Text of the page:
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How the immune system protects us from colon cancer

February 1, 2019 12:43

Researchers at Charité - Universitätsmedizin Berlin discovered protective mechanism that is used by the body to protect the intestinal stem cells from becoming cancerous. It was discovered that the innate immune system plays a key role in this regard. The researchers were able to demonstrate that instead of having to perform a purely defensive role, the immune system is critical to maintaining a healthy body. The study was published in the scientific journal Nature.

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In our depths there is a meeting of two worlds. It is here that the cells of our intestinal walls meet with foreign substances such as bacteria, food and digestion products of decay. Both of these world - both our bodies and the outside world - are in direct contact, constantly exchanging information. This direct contact is essential for our body, as many environmental factors, to which we are exposed (for example, certain types of bacteria and essential nutrients), useful or even vital to our health. However, contact with the environment can also have a negative impact on our body. For example, some foreign substance may cause genetic changes in the epithelial cells that line the intestinal wall our. The accumulation of this type of DNA damage, especially when it occurs within the epithelial stem cells could lead to intestinal cancer.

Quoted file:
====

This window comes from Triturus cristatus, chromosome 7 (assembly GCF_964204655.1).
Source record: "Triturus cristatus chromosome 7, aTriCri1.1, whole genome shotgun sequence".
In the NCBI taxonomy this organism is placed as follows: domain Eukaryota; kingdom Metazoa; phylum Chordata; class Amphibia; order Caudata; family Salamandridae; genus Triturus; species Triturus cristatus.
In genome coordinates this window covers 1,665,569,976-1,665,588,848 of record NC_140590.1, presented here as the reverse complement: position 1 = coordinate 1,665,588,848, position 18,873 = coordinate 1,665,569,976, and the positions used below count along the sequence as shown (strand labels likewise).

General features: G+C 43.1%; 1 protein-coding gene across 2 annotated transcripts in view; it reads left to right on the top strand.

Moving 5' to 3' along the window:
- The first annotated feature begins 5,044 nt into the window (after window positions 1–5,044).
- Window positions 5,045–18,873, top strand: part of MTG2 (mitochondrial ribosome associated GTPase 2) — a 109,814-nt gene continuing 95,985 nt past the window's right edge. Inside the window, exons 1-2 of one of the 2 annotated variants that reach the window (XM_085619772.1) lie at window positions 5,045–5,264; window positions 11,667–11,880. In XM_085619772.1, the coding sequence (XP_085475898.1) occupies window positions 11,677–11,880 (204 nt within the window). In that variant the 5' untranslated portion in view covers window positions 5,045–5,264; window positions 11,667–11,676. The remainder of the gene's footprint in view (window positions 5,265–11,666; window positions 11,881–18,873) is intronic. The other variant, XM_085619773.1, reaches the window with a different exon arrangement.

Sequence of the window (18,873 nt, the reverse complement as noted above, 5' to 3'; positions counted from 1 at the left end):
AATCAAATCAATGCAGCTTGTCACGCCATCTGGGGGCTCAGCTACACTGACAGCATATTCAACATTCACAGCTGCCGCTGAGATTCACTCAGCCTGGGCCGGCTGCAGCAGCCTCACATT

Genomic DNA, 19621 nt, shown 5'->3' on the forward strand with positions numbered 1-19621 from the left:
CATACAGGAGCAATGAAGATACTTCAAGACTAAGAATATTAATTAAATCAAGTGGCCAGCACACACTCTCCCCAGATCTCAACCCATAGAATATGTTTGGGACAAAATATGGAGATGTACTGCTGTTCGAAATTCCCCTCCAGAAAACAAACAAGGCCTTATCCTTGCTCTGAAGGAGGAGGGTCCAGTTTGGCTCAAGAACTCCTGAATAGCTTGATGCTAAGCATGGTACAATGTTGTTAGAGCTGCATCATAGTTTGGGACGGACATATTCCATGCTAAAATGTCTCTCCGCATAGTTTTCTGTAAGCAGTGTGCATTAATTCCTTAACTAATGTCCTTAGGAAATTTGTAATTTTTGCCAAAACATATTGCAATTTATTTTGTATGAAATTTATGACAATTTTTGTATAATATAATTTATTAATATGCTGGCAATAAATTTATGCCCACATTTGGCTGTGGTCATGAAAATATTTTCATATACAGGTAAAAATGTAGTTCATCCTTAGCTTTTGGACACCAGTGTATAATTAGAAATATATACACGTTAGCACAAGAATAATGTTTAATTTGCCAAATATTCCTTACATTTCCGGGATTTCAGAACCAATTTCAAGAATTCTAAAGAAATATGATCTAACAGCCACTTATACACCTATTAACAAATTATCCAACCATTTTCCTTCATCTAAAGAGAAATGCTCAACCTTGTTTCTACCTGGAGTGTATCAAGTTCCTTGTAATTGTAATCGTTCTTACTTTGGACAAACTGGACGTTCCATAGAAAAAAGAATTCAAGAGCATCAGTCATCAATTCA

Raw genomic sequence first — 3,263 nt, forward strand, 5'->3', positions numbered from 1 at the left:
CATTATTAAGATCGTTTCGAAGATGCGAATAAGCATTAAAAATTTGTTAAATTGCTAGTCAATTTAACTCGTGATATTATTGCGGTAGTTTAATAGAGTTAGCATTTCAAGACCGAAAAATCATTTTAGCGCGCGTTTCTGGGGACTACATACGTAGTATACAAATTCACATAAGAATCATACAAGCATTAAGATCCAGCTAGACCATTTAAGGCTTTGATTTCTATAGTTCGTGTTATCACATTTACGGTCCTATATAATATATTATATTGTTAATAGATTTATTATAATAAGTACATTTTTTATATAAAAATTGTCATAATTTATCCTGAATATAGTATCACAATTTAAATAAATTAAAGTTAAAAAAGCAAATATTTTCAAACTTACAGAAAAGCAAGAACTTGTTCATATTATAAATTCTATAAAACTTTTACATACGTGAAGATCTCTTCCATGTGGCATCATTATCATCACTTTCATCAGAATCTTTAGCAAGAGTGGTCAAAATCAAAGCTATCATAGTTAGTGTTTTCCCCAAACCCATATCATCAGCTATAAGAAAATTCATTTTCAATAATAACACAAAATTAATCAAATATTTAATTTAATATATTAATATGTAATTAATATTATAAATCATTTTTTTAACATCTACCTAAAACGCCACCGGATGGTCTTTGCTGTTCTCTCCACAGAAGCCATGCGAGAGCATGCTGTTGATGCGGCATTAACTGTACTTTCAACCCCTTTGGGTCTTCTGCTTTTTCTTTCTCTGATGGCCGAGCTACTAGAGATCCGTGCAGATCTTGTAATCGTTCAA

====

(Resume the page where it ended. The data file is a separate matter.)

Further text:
To prevent the development of cancer cells are able to repair DNA damage. Where the damage is too great, they can commit "suicide altruistic cells" (also known as apoptosis). Until now, scientists have assumed that stem cells trigger the mechanism of self-recovery. However, a study (under the direction of Prof. Dr. Andreas dieffenbachia come to a different conclusion, namely, that the immune system is able to enhance the mechanism of DNA repair in the damaged stem cells, thereby preventing the progression of colon cancer.

Working with other researchers, Professor Diefenbach and his team were able to show in a mouse model that the innate immune system cells capable of recognizing genotoxic environmental factors that are present in the intestine. Among them, there are certain glucosinolates, natural components of plants that are commonly found in many types of cabbage. Once the innate immune system cells detect damaging glucosinolates, they send interleukin 22, a type of cell messenger. This in turn allows the epithelial stem cells to detect potential damage to DNA before and recover it faster. "The immune system acts as a sensor that detects genotoxic food ingredients" - explains Prof. Diefenbach. "Disconnection of the sensor leads to a significant increase in cases of colon cancer."

Immunologist for these data are not only evidence of a previously unknown regulatory system, which is used by the body to protect against colon cancer. It also suggests that the immune system is much more complex than a simple defense mechanism against pathogens. "The immune system controls both the healthy growth and functioning of various organs in the body," - explains Prof. Diefenbach. He and his team would like to use future studies for more detailed study of the complex interactions between food components, the intestinal flora of the intestinal wall and the immune system. "It is here that we can find a clue as to why so many inflammatory diseases," - says Prof. Diefenbach.



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